Integrated Sequence Physics Chemistry Organic Biology
 Chemical Thermodynamics and the Equilibrium StateEnthalpy changeEntropy changeFree Energy and the Equilibrium StateGibbs Free Energy - Spontaneous Changes in Chemical SystemsThe equilibrium stateLe Châtelier's Principle

Web Resources

Chem1 Virtual Textbook - Free energy and equilibrium
Good tutorial on the thermodynamic basis of the equilibrium state.

Purdue University - Equilibrium Expressions
Good, clear comprehensive treatment covering the ins and outs of reaction quotients and equilibrium constants. Recommended.

Chem1 Virtual Textbook - Q and K: what's the difference?
Discussion of the crucial distinction between the reaction quotient, Q, and the equilibrium constant, K.

Chem1 Virtual Textbook - How to write equilibrium expessions
How to express reaction quotients and equilibrium constants for different types of reactions.

Chem1 Virtual Textbook - Measuring and calculating equilibrium constants
Problem solving techniques for equilibrium problems. Although the format of the MCAT is not conducive to quantitative problems with multiple steps, want to make sure you understand the problem-solving logic.

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 Special points of emphasis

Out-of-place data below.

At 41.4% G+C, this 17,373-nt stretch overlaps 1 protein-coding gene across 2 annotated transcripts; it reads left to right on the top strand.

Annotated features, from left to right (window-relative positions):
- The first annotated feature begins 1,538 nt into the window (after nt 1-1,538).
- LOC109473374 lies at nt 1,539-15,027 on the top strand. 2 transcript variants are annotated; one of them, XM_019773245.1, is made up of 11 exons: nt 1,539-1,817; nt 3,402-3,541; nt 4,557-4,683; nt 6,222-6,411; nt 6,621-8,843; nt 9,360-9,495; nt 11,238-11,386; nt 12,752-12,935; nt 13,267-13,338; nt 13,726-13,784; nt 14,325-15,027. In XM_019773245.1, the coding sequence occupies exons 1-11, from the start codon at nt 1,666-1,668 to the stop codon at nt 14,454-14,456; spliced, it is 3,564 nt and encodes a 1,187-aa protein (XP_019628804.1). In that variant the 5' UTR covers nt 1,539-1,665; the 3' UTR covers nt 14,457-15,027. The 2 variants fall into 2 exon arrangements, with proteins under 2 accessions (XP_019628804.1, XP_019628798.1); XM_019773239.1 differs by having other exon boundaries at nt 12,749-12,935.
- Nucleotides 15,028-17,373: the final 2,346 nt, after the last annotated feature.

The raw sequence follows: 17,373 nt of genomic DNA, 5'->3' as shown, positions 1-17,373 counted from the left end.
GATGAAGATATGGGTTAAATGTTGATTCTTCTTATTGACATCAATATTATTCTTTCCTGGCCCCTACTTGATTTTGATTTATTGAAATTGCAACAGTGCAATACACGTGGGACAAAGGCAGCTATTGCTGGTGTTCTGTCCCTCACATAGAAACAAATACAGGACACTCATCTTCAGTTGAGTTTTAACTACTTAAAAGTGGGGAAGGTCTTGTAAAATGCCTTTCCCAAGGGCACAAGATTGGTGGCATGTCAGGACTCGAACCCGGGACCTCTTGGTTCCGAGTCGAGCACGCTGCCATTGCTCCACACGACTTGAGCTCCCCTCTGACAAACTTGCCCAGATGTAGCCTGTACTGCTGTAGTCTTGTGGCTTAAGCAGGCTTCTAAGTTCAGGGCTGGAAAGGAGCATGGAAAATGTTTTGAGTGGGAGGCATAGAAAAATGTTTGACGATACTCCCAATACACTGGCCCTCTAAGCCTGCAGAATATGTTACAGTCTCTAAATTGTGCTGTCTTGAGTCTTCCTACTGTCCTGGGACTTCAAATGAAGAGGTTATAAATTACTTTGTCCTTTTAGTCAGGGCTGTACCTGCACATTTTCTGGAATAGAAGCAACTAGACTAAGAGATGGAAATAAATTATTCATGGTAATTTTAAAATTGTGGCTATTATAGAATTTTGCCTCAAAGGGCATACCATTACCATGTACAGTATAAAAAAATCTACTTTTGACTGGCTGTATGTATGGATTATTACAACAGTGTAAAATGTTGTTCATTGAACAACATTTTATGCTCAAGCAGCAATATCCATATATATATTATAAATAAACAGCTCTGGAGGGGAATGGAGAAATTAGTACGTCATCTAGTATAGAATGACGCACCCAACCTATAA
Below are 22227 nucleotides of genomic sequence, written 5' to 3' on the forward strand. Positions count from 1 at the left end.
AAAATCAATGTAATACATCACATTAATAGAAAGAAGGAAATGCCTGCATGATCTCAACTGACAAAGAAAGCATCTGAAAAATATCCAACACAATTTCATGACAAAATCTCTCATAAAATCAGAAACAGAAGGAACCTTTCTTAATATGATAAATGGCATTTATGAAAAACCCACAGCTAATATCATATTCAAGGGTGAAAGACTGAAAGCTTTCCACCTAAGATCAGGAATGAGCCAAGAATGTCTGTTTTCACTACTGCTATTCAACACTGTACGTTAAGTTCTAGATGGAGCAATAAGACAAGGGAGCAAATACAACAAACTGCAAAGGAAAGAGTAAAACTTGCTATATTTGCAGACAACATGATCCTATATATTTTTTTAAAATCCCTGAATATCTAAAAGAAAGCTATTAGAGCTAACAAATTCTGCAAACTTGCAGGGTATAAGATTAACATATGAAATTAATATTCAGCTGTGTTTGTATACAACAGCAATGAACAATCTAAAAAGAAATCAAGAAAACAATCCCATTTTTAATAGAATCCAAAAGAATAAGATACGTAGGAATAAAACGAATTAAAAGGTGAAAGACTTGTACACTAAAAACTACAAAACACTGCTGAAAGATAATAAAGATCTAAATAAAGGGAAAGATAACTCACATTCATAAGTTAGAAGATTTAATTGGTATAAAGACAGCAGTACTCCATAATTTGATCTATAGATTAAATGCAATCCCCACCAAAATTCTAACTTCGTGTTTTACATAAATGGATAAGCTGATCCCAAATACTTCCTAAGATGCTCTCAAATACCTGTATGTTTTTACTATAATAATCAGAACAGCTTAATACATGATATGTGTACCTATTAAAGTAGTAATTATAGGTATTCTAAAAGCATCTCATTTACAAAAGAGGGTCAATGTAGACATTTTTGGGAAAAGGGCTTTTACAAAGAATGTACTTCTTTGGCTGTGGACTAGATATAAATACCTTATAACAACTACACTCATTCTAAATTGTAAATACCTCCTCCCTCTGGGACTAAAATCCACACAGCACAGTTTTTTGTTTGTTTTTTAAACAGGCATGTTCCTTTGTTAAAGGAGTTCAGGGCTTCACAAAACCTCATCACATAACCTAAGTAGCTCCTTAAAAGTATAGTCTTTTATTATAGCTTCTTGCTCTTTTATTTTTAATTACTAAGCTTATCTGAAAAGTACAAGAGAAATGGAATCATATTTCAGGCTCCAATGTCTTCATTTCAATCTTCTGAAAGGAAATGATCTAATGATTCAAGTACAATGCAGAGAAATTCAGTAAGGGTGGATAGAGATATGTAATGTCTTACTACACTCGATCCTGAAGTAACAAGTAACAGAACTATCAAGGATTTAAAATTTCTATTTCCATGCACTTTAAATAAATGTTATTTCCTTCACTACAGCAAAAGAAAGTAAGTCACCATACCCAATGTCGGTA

The Ideal Gas and Kinetic TheoryThe First Law of ThermodynamicsStoichiometryThermochemistryChemical Thermodynamics and the Equilibrium State Picture the simple case of gaseous reactants and products. Let us discuss the meaning of free energy change, the equilibrium state, and develop our sense of Le Chatelier's principle.Chemical equilibrium describes one of many possible states of the system. One possible state, which is almost never equilibrium, is for the system to be all Reagents A or the system to be all Products B. Equilibrium is usually somewhere in between, some combination of A and B, favoring one or the other.The equilibrium state is the combination of products and reagents that maximizes the multiplicity of states accessible (maximum system entropy) and heat loss (entropy in the universe). Another way to say exactly the same thing is that at the equilibrium state, the free energy of the products and reactants are equal. If a change at equilibrium releases heat to the surroundings, increasing entropy in the surroundings, it must be decreasing system entropy, and so it is just as likely for heat to flow in. Each direction is equally likely. The free energy change is zero. Heat is just as likely to flow one way as the other. If a bit of A turns into B, it is just as likely for a bit of B to turn into A.The composition of the system at equilibrium can be described with the equilibrium constant. We can predict the equilibrium constant from the Standard Free Energy Change. The Standard Free Energy Change is simply the free energy difference of equal concentrations of A and B. If you started out the system with an equal concentration of A and B, which way would it go? If the Standard Free Energy Change is negative, we know the reaction will spontaneously go forward in the direction of Products B. To say that Reagents A have more free energy than Products B is to say that, in a system of equal concentrations, when a bit of A turns into B, the entropy of the universe increases. Students get confused when they read this because the free energy equation, ΔG = ΔH – TΔS, only has entropy in one of the terms. However, if you divide both sides by temperature, you will make ΔH/T step forward, which is the entropy change due to heat flow. Whether or not ΔG is positive or negative is ultimately about entropy.The free energy change describes whether a change decreases or increases the entropy of the universe. If a free energy change is negative, then that means when a bit of A turns into a bit of B, the entropy of the universe is increasing, i.e. the change is spontaneous. But how do you describe the free energy change for all of the other possible states? The free energy of any state of the system can be expressed as a function of the reaction quotient, Q, basically the ratio of the concentration of products to reagents. If Q is 1, the free energy change equals the Standard Free Energy Change (that's when the concentrations of A and B are equal). The free energy change is zero when Q equals k, the equilibrium constant. If an equilibrium system is disturbed, the equilibrium between reactants and products will shift to restore equilibrium, as predicted by Le Chatelier's Principle. This happens because the disturbance has changed the relative free energy of products and reagents. Under the new conditions, the concentrations that before were described as a k, are now just another Q, and so spontaneous changes occur to get the system to the new k under the new conditions.For gaseous reactants and products, changes in pressure will shift to favor the side with the lower total sum of stoichiometric coefficients because this side has the lower volume. At the higher pressure, the higher volume side has greater enthalpy. It has more heat to release because the stakes of pressure-volume work have increased now that the pressure is higher. Another common Le Chatelier's change is shifting to higher temperature, which tends push the reaction in the endothermic direction. At the higher temperature, the entropy changes due to heat flow become less significant in the balance, so the relative free energy of the higher enthalpy side goes down.Increasing pressure favors the lower volume side. Increasing temperature favors the endothermic direction.